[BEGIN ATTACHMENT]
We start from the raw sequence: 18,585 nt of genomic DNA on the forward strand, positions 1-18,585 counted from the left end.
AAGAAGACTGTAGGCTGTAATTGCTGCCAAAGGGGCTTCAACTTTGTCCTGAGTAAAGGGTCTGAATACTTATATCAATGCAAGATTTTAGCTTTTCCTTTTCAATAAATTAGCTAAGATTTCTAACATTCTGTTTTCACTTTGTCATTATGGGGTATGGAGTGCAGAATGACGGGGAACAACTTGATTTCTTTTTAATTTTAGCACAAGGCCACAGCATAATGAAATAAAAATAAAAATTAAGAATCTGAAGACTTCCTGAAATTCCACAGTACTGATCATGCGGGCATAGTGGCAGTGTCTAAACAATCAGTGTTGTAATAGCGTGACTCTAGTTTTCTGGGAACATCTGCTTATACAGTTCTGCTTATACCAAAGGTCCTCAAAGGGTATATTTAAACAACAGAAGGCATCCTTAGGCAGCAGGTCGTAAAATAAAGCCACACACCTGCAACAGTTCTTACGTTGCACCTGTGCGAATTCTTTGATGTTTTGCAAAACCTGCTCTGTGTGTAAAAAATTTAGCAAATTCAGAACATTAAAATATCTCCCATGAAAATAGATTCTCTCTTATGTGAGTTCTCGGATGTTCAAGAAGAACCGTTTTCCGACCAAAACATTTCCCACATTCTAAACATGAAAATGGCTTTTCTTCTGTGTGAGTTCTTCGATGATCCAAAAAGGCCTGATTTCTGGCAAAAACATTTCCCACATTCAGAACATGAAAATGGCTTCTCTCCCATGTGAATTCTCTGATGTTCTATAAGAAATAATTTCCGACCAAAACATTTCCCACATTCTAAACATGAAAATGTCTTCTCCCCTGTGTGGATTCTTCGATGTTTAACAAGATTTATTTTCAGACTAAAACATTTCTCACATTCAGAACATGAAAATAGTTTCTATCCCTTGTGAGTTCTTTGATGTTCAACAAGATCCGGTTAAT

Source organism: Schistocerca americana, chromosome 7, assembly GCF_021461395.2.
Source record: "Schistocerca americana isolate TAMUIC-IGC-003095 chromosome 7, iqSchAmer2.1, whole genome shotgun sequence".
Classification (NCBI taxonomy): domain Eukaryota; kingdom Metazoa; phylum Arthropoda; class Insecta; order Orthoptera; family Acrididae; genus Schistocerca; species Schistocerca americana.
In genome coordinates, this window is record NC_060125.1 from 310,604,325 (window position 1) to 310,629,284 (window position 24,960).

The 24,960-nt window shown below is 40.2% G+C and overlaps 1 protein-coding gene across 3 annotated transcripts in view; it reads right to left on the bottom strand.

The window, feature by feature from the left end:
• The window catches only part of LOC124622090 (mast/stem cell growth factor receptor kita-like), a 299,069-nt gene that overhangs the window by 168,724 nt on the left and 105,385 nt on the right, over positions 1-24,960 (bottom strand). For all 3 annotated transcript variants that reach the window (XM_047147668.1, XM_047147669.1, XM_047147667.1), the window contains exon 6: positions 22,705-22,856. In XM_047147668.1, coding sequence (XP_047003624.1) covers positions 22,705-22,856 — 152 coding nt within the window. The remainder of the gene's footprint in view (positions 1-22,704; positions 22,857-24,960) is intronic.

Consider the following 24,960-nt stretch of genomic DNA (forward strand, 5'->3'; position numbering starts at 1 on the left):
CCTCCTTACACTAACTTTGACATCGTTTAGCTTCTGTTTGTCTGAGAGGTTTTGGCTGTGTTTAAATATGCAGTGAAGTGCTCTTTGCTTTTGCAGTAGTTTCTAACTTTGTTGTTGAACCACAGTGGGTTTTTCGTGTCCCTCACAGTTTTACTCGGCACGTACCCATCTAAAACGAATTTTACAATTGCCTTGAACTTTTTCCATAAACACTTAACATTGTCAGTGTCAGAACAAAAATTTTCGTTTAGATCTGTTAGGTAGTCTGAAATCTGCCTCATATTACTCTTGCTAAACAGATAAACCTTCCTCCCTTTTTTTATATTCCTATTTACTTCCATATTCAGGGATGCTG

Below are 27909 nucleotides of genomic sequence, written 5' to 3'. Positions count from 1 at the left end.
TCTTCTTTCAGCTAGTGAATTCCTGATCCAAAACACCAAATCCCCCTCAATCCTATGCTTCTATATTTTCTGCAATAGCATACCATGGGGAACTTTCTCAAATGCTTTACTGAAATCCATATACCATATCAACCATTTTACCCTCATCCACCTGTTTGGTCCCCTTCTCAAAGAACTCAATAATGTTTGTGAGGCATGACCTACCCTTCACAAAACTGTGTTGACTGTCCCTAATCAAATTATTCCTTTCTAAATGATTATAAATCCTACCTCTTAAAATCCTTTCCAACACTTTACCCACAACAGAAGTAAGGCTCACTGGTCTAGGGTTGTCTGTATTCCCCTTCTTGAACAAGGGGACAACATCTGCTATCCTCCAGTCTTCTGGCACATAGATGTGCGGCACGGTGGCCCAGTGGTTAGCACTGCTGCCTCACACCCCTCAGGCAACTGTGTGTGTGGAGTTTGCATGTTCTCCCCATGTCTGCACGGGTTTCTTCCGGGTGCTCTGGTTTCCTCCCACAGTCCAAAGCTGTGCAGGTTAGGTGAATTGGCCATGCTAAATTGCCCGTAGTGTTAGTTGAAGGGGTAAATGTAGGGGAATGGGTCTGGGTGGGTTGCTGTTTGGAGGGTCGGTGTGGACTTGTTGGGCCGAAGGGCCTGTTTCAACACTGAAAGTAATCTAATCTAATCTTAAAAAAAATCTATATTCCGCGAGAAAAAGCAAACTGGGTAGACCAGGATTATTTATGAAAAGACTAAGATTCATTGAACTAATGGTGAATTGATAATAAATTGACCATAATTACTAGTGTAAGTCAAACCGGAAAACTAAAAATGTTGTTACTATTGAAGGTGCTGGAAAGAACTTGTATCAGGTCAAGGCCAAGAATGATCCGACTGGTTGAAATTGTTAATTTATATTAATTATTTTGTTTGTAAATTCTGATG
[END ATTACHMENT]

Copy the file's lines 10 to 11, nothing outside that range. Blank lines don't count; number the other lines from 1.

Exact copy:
Consider the following 24,960-nt stretch of genomic DNA (forward strand, 5'->3'; position numbering starts at 1 on the left):
CCTCCTTACACTAACTTTGACATCGTTTAGCTTCTGTTTGTCTGAGAGGTTTTGGCTGTGTTTAAATATGCAGTGAAGTGCTCTTTGCTTTTGCAGTAGTTTCTAACTTTGTTGTTGAACCACAGTGGGTTTTTCGTGTCCCTCACAGTTTTACTCGGCACGTACCCATCTAAAACGAATTTTACAATTGCCTTGAACTTTTTCCATAAACACTTAACATTGTCAGTGTCAGAACAAAAATTTTCGTTTAGATCTGTTAGGTAGTCTGAAATCTGCCTCATATTACTCTTGCTAAACAGATAAACCTTCCTCCCTTTTTTTATATTCCTATTTACTTCCATATTCAGGGATGCTG